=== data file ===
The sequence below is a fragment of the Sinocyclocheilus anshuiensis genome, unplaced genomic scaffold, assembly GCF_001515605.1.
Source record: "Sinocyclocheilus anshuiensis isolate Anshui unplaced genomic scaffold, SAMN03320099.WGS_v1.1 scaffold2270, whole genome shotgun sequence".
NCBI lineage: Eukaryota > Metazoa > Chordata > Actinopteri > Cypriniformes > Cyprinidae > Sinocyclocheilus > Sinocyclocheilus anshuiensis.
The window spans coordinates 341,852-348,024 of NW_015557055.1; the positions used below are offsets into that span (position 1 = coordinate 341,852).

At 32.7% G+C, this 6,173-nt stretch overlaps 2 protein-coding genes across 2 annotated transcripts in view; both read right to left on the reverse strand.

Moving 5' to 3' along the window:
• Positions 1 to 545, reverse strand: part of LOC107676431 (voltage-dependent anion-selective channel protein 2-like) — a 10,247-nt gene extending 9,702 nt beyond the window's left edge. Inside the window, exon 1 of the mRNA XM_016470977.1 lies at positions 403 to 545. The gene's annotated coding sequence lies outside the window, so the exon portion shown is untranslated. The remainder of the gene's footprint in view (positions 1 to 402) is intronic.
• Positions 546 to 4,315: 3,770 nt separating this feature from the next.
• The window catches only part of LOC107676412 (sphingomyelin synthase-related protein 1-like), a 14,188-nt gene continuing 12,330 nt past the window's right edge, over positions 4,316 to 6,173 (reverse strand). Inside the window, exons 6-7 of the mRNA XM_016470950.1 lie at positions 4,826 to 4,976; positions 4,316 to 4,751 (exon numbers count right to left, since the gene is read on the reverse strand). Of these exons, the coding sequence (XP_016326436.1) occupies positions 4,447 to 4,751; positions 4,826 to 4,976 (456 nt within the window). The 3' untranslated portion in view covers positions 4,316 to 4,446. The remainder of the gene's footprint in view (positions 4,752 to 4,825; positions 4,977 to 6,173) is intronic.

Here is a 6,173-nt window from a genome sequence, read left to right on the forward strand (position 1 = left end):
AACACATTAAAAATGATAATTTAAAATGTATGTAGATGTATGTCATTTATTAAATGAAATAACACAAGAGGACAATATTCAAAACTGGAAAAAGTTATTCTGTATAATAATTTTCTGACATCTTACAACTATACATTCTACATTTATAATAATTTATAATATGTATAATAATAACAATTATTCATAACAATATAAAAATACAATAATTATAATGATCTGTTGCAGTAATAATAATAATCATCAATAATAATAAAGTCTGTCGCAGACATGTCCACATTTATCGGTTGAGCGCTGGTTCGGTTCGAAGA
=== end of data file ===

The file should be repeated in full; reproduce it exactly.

The sequence below is a fragment of the Sinocyclocheilus anshuiensis genome, unplaced genomic scaffold, assembly GCF_001515605.1.
Source record: "Sinocyclocheilus anshuiensis isolate Anshui unplaced genomic scaffold, SAMN03320099.WGS_v1.1 scaffold2270, whole genome shotgun sequence".
NCBI lineage: Eukaryota > Metazoa > Chordata > Actinopteri > Cypriniformes > Cyprinidae > Sinocyclocheilus > Sinocyclocheilus anshuiensis.
The window spans coordinates 341,852-348,024 of NW_015557055.1; the positions used below are offsets into that span (position 1 = coordinate 341,852).

At 32.7% G+C, this 6,173-nt stretch overlaps 2 protein-coding genes across 2 annotated transcripts in view; both read right to left on the reverse strand.

Moving 5' to 3' along the window:
• Positions 1 to 545, reverse strand: part of LOC107676431 (voltage-dependent anion-selective channel protein 2-like) — a 10,247-nt gene extending 9,702 nt beyond the window's left edge. Inside the window, exon 1 of the mRNA XM_016470977.1 lies at positions 403 to 545. The gene's annotated coding sequence lies outside the window, so the exon portion shown is untranslated. The remainder of the gene's footprint in view (positions 1 to 402) is intronic.
• Positions 546 to 4,315: 3,770 nt separating this feature from the next.
• The window catches only part of LOC107676412 (sphingomyelin synthase-related protein 1-like), a 14,188-nt gene continuing 12,330 nt past the window's right edge, over positions 4,316 to 6,173 (reverse strand). Inside the window, exons 6-7 of the mRNA XM_016470950.1 lie at positions 4,826 to 4,976; positions 4,316 to 4,751 (exon numbers count right to left, since the gene is read on the reverse strand). Of these exons, the coding sequence (XP_016326436.1) occupies positions 4,447 to 4,751; positions 4,826 to 4,976 (456 nt within the window). The 3' untranslated portion in view covers positions 4,316 to 4,446. The remainder of the gene's footprint in view (positions 4,752 to 4,825; positions 4,977 to 6,173) is intronic.

Here is a 6,173-nt window from a genome sequence, read left to right on the forward strand (position 1 = left end):
AACACATTAAAAATGATAATTTAAAATGTATGTAGATGTATGTCATTTATTAAATGAAATAACACAAGAGGACAATATTCAAAACTGGAAAAAGTTATTCTGTATAATAATTTTCTGACATCTTACAACTATACATTCTACATTTATAATAATTTATAATATGTATAATAATAACAATTATTCATAACAATATAAAAATACAATAATTATAATGATCTGTTGCAGTAATAATAATAATCATCAATAATAATAAAGTCTGTCGCAGACATGTCCACATTTATCGGTTGAGCGCTGGTTCGGTTCGAAGA